"Can you come by and tell us more about your company?" Words you've wanted and dreaded to hear: an invitation to make a presentation to an important potential client, customer, or funder. While you're grateful for the opportunity, let's be honest, you're terrified you're going to blow it.

Important presentations are intimidating. Whether it's an informal lunch appointment or a stand-up-in-front-of-a-room-full-of-blue-suited-businesspeople meeting, you know you've got a lot riding on what you say and how you say it.

I vividly remember the most important meeting of my first year in business. I had sent out a mailing to a list of potential clients. A really big prospect had responded, inviting me to lunch. I arrived early, something I rarely do, and sat in my car, reviewing my notes that I had written on three by five cards. I checked my hair and make-up. Then I looked at my watch. Then I looked at my cards, my hair, make-up, cards, watch, hair, etc. etc.

I'm happy to say I got the contract. In fact, that client supported my business my entire first year in business. Since then, I've made hundreds of presentations, and I've learned a few critical skills:

  • Create rapport. Usually the most important thing your prospect is sizing up is YOU. While you're busily focused on the substance of your presentation, they're figuring out whether you're the kind of person they can work with and trust. So relax a little and create a personal connection.
  • Get to your important points right away. Even if you don't prepare a formal presentation, don't let the discussion wander. Be very clear about your key points and get to them. You don't want to leave the meeting kicking yourself for having forgotten to mention the one thing you know could get you the job.
  • Be prepared. You not only have to be prepared about what you're going to say, you need to research your audience. Knowledge is power!
  • Prepare a PowerPoint presentation. Especially for formal presentations, I recommend preparing a PowerPoint computer slide presentation. A PowerPoint presentation keeps you in control, enabling you to make certain you hit on all your key points. Preparing a PowerPoint presentation is a good discipline for figuring out what you want to say even if you don't end up using the show itself.
  • Practice. Not only should you practice your presentation a number of times before you ever do one "live," but you should schedule your least likely prospects first. Use those presentations as "practice" to learn to sharpen your message and skills.
  • Don't assume they've read anything. No matter what you've sent to people ahead of time, they probably won't have read it or had it sink in. I've sent potential clients copies of my books, and some have still been surprised when I mention I'm an author!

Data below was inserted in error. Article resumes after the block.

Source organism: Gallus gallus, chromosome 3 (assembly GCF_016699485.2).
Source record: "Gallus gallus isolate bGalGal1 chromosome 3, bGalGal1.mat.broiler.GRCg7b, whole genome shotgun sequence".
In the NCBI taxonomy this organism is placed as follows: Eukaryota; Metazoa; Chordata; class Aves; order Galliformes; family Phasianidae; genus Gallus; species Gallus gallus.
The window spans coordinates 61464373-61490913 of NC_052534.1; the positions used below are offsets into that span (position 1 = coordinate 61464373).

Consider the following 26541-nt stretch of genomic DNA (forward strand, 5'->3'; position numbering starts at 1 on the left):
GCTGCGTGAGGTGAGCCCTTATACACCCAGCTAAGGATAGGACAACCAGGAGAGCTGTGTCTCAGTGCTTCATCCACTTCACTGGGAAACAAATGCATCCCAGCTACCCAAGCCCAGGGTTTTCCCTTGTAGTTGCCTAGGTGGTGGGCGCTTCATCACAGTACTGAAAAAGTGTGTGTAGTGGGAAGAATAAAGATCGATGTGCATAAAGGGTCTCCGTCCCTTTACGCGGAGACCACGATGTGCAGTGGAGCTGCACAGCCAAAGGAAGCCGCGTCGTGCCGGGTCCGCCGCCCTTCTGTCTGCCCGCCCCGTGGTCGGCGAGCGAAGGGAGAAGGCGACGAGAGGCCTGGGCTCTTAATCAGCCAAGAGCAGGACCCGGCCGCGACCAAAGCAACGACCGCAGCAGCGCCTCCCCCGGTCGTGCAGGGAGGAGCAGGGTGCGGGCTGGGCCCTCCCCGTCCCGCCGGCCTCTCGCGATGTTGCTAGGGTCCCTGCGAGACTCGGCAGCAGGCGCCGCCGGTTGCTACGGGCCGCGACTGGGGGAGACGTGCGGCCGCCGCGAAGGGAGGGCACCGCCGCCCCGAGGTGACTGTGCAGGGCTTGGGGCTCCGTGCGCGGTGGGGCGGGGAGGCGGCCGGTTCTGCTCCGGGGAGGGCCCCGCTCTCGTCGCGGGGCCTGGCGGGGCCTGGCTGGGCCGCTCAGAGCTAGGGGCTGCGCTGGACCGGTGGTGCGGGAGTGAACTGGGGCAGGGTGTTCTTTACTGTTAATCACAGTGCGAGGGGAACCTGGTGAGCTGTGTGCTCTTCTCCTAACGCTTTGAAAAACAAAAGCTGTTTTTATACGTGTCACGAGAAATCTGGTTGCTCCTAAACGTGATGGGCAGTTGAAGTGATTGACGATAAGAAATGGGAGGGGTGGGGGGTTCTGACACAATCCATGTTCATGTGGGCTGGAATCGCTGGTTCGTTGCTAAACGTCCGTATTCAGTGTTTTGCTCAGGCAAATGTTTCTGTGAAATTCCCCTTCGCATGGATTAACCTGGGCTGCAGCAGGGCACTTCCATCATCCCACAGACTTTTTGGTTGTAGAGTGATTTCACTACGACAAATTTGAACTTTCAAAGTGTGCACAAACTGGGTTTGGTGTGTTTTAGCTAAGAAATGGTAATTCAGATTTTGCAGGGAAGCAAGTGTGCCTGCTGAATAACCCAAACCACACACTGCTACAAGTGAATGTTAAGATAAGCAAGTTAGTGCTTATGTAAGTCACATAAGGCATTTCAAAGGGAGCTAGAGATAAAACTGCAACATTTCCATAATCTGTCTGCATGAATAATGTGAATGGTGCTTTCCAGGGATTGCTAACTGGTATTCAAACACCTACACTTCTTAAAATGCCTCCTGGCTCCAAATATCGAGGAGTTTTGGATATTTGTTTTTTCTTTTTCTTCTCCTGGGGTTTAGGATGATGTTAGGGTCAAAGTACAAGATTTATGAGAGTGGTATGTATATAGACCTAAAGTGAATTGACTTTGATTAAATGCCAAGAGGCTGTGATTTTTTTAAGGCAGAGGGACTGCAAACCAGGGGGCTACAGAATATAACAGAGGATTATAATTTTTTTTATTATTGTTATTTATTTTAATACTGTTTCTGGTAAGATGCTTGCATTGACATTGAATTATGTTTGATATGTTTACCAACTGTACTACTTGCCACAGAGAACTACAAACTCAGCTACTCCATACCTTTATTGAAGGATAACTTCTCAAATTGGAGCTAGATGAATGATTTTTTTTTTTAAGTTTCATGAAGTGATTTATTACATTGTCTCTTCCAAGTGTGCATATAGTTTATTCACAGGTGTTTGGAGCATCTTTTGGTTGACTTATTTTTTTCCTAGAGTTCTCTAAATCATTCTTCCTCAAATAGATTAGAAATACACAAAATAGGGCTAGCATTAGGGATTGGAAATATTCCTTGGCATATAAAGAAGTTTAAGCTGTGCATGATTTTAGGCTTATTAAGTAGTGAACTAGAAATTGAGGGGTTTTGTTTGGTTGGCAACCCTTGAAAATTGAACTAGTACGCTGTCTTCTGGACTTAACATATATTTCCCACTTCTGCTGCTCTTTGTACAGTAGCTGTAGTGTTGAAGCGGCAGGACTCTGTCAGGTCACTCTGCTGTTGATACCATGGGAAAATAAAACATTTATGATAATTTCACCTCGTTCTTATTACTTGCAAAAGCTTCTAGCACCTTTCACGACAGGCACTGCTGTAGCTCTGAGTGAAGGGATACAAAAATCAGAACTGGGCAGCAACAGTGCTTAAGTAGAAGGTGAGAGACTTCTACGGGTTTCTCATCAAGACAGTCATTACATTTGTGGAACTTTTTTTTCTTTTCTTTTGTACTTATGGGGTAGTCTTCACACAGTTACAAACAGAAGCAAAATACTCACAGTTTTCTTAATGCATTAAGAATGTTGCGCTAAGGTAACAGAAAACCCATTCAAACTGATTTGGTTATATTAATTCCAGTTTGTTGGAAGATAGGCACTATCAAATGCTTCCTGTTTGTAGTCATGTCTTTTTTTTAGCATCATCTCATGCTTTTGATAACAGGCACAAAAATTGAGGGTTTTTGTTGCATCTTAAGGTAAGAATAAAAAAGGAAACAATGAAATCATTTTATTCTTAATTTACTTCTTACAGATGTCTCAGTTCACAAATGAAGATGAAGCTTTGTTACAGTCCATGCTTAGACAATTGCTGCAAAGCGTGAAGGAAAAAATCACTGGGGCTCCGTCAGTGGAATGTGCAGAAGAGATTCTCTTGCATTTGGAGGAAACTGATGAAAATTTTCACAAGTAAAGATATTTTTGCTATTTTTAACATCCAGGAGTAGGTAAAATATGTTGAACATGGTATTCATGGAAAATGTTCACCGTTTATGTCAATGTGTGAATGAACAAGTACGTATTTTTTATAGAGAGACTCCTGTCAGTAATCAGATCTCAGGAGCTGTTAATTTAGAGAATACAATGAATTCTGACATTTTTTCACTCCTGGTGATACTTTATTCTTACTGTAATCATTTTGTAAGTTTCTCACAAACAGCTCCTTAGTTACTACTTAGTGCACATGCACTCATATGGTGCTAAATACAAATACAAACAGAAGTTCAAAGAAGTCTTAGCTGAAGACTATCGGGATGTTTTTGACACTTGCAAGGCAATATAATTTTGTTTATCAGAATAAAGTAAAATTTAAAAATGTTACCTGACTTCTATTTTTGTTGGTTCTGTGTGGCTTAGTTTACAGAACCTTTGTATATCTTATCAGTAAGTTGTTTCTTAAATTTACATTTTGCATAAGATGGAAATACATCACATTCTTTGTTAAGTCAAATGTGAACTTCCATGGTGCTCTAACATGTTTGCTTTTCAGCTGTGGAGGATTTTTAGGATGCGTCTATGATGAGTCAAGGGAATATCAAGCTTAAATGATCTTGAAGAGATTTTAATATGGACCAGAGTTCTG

• Have answers prepared. Before you go, anticipate as many possible questions and have clear concise answers ready. That way, you won't be flustered. "I'm glad you asked that," you can reply, and then launch into your prepared response.
  • Know what questions you won't answer. Some things shouldn't be discussed in a first meeting or in a large group, and you should have an answer ready to deflect those questions. For instance, it may not yet be appropriate to discuss fees or terms. Have an appropriate response prepared: "It's a bit premature to discuss fees, since I don't have a complete grasp of the project yet."
  • Set a follow-up. Don't leave a meeting without a clear statement of what will happen next. It's okay to say, "So, what's the next step?" Don't expect them to suggest the next step; they may be looking to you for leadership. You may need to decide on a deadline ahead of time to give the process a sense of closure.

I won't lie to you, it's going to be nerve wracking any time you're trying to make a sale or raise some money. But with a bit of preparation, you can be a little less flustered and a whole lot better prepared for that unexpected question about your competitor. Good luck!

Rhonda Abrams writes a widely-read column on entrepreneurship and small business. Abrams is also the author of the well-regarded business plan guide The Successful Business Plan: Secrets & Strategies. She has started and built three companies, including her publishing company, Running 'R' Media, and her newest enterprise, RhondaWorks, which plans to offer a comprehensive online business planning center. Visit Abrams at www.RhondaOnline.com.

Copyright © Rhonda Abrams, 2001